On Thu, Dec 10, 2009 at 07:33:28AM -0700, John Meyer wrote:
> okay, forgive me if I'm wrong, but wasn't the whole point of oAuth that  
> the application didn't need to know the username/password?  That the  
> user would grant access to the application and then the application  
> would store that rather than the actual username/password.  Or am I  
> missing the point of going to an oAuth system?

That is *a* point of oauth, not *the* point.

It's probably the most obvious point from a naive end-user viewpoint,
but there are also other advantages to oauth, even when the keys are
obtained by entering your username/password.  Just off the top of my
head:

- The app doesn't need to store your username/password in a retrievable
  format, so an attacker who compromises the application's data store
  will not gain access to them.

- Your username/password will not be transmitted across the internet or
  wireless LAN connections on every request made, which greatly reduces
  the window of vulnerability for an attacker to intercept them in
  transit.

- You can change your Twitter username and/or password without then
  having to immediately reauthorize the app by re-entering the new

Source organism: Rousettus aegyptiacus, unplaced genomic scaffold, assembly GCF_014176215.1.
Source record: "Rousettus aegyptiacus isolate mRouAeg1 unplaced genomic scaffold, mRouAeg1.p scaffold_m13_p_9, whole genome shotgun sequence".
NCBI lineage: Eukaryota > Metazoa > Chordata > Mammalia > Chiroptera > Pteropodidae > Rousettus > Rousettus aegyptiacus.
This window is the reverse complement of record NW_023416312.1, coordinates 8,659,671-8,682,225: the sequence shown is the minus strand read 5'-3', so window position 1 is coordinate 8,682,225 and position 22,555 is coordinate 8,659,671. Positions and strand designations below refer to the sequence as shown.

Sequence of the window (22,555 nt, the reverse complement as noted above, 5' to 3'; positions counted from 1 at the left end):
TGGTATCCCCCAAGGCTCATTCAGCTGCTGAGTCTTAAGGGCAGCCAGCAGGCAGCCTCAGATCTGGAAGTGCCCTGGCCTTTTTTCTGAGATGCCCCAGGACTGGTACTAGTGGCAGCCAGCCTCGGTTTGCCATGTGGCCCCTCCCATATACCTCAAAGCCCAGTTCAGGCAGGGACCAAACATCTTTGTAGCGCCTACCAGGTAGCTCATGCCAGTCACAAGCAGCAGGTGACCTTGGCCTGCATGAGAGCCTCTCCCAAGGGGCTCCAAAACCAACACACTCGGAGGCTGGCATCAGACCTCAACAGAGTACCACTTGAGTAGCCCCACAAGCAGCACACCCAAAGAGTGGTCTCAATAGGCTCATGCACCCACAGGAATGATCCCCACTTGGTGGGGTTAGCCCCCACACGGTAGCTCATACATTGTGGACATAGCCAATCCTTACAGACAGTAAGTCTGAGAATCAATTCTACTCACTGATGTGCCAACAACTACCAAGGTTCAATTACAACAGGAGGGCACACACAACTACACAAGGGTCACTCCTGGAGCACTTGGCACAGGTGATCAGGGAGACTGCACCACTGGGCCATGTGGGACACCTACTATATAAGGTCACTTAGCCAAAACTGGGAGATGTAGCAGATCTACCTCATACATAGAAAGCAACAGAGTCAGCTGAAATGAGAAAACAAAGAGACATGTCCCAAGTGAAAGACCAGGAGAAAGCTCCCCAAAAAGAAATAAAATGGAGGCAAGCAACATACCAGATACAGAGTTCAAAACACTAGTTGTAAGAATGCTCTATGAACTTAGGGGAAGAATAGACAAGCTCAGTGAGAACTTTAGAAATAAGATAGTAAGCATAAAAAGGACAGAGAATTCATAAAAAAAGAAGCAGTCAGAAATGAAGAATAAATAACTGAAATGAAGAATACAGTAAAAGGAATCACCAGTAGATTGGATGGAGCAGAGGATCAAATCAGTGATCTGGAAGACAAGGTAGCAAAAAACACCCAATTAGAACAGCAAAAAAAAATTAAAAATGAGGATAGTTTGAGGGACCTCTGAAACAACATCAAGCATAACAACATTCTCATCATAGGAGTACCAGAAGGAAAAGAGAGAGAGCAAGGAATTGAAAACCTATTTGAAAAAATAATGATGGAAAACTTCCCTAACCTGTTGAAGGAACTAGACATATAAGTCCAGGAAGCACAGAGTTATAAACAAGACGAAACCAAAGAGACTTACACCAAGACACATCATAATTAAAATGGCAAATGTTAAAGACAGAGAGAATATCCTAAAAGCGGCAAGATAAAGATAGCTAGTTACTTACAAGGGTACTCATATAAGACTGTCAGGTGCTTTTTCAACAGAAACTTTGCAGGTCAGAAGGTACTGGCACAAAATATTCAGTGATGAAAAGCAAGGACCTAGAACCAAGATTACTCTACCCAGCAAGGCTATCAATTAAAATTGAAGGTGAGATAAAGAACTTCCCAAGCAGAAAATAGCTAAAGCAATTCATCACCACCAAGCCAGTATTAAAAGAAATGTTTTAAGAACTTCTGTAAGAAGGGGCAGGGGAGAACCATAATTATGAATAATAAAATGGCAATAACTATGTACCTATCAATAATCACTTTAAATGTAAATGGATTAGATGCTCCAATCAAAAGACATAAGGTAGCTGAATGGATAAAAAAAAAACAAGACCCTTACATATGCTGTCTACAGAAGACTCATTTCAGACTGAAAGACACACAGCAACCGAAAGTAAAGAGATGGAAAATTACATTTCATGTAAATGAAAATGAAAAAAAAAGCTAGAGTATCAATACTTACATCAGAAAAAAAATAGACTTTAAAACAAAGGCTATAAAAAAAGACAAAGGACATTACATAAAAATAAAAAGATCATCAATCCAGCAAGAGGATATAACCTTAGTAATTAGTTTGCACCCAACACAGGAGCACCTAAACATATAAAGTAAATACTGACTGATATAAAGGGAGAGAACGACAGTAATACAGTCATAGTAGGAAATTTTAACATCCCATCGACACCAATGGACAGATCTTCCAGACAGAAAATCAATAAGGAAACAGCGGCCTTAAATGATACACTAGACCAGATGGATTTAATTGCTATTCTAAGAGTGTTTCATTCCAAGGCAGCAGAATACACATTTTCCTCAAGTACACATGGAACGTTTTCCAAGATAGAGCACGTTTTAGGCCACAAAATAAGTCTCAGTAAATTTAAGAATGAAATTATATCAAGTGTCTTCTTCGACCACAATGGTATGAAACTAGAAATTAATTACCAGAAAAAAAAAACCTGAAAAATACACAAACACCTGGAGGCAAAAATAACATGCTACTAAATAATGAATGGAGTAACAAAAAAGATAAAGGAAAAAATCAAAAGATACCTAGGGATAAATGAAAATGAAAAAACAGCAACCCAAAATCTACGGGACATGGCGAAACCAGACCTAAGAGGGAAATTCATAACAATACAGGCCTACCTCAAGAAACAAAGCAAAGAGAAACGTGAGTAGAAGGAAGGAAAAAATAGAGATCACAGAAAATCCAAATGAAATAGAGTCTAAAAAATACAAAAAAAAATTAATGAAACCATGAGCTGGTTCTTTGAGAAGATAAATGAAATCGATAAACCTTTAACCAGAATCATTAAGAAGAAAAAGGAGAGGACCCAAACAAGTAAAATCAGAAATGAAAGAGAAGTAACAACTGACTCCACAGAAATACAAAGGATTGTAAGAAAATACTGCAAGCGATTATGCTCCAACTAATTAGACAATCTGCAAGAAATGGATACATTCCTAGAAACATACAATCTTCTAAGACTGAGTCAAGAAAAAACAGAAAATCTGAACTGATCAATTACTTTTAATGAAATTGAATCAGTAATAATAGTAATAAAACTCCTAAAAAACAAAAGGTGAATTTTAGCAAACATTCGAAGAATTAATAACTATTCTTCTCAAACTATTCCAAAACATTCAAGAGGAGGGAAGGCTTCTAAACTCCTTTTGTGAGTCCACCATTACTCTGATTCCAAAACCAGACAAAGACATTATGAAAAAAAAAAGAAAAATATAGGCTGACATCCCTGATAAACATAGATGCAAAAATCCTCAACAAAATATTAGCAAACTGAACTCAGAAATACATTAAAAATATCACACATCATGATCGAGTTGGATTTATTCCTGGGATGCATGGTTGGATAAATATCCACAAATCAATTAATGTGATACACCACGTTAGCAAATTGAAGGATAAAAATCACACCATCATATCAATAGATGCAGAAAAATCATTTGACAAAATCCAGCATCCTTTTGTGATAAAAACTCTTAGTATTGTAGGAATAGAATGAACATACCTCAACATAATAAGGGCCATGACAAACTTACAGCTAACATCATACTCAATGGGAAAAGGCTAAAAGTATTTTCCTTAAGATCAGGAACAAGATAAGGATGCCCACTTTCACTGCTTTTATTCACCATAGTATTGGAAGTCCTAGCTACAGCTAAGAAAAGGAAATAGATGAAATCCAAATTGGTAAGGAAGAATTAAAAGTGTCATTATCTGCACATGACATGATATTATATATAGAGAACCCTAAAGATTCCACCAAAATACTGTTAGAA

username/password.

- Conversely, if you wish to revoke a specific app's access, you can do
  so without affecting any other application.  (Unless the app in
  question has stored your username/password in a retrievable format, in
  which case it could just get new oauth credentials, of course.)

- If oauth is the only allowed authentication method, a rogue app would
  not be able to gain full access to your account.  Perhaps most
  importantly, it would not be capable of changing your password and
  locking you out.

- On Twitter's side, I'm sure it will simplify things considerably for
  all API methods to support only a single authentication method.

-- 
Dave Sherohman

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